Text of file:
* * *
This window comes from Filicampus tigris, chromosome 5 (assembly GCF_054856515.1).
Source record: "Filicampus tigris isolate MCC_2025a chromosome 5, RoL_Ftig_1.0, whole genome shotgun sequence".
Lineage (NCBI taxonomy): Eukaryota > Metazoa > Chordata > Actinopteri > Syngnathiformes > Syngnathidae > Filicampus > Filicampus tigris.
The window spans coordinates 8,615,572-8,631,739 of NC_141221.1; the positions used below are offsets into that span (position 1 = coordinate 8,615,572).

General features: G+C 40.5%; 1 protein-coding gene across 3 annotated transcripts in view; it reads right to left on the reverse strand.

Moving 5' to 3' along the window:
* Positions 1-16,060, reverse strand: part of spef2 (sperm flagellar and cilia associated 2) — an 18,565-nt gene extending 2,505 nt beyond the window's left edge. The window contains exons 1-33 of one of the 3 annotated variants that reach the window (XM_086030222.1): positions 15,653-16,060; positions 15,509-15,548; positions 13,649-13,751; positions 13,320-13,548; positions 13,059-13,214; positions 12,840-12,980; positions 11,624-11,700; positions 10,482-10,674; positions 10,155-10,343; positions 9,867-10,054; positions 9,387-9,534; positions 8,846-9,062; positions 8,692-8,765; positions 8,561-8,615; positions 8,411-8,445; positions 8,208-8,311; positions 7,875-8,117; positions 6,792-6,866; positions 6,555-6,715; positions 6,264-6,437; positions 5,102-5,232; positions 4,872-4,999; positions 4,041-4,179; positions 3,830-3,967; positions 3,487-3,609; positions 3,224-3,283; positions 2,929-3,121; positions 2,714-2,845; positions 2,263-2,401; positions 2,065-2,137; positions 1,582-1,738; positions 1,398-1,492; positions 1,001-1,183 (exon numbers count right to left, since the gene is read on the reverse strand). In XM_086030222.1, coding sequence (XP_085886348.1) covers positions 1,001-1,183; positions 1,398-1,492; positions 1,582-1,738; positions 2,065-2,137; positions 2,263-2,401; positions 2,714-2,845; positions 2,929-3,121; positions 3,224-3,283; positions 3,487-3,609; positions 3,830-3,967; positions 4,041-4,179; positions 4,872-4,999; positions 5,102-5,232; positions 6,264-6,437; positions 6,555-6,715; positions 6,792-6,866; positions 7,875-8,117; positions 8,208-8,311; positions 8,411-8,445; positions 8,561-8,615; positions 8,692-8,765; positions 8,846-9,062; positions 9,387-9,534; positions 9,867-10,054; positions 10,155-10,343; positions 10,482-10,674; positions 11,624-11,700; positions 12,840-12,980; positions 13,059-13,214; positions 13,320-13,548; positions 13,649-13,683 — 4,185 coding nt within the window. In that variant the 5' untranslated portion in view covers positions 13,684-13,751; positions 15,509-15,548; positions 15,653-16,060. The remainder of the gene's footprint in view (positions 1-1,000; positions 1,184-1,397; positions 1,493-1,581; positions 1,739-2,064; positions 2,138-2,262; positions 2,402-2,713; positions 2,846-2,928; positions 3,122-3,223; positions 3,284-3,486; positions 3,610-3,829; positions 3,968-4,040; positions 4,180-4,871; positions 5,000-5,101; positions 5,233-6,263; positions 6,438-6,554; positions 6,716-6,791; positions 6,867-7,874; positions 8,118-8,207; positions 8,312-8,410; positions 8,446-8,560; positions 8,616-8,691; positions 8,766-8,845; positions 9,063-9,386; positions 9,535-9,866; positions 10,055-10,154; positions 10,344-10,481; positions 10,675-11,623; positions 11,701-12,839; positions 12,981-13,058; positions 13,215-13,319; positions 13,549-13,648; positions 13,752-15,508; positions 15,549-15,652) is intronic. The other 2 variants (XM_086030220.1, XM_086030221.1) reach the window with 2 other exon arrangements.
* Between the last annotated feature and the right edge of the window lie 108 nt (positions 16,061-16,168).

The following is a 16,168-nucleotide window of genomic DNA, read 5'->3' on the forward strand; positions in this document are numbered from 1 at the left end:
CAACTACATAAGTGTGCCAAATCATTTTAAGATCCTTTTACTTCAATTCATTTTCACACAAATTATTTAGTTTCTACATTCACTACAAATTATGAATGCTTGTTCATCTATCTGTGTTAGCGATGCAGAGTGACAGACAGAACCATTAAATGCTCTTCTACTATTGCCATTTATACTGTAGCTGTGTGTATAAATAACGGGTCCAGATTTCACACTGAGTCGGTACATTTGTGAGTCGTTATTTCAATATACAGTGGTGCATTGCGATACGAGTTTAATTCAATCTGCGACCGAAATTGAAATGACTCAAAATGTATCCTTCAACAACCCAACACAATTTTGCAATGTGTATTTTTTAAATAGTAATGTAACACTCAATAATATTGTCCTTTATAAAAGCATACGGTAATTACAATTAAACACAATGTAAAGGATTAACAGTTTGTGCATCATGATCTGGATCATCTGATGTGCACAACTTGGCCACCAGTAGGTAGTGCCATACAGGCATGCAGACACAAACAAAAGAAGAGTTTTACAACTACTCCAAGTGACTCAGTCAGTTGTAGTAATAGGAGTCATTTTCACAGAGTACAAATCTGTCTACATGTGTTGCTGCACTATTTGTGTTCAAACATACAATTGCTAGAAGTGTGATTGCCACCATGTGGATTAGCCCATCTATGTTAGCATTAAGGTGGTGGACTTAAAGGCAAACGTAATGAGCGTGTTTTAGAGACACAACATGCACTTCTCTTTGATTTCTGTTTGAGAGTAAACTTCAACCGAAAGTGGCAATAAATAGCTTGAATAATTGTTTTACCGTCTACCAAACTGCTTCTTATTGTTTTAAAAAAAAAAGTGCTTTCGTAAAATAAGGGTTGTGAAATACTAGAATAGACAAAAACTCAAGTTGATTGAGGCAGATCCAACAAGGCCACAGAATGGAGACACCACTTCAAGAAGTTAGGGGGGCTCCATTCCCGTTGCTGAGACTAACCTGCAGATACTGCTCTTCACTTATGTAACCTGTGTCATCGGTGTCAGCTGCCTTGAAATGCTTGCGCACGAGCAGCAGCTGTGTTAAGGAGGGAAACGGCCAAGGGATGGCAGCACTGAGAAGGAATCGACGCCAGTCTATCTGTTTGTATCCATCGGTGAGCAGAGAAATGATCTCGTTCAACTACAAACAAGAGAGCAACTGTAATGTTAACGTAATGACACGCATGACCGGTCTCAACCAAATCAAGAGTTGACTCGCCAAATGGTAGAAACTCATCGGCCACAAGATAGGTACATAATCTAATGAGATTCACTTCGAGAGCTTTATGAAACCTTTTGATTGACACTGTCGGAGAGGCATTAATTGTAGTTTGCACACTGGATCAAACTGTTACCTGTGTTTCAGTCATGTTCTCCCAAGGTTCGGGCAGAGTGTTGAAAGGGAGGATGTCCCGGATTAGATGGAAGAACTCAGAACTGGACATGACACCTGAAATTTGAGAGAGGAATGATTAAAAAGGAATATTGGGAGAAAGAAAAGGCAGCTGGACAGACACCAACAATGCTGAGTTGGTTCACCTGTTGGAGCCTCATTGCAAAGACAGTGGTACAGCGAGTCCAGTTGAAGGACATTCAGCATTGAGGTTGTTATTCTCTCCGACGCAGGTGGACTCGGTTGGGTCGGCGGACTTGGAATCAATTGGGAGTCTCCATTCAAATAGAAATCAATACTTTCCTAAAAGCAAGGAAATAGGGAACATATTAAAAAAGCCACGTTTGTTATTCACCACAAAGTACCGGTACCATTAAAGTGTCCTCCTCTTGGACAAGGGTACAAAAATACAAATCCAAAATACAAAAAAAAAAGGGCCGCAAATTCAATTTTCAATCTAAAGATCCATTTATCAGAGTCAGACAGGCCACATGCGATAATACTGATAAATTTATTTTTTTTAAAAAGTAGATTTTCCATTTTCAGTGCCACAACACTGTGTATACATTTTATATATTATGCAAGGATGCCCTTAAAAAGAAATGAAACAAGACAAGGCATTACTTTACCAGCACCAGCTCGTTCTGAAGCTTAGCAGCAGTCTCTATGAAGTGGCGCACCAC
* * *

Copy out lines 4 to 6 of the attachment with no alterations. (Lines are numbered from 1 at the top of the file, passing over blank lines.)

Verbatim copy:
The window spans coordinates 8,615,572-8,631,739 of NC_141221.1; the positions used below are offsets into that span (position 1 = coordinate 8,615,572).

General features: G+C 40.5%; 1 protein-coding gene across 3 annotated transcripts in view; it reads right to left on the reverse strand.

Moving 5' to 3' along the window: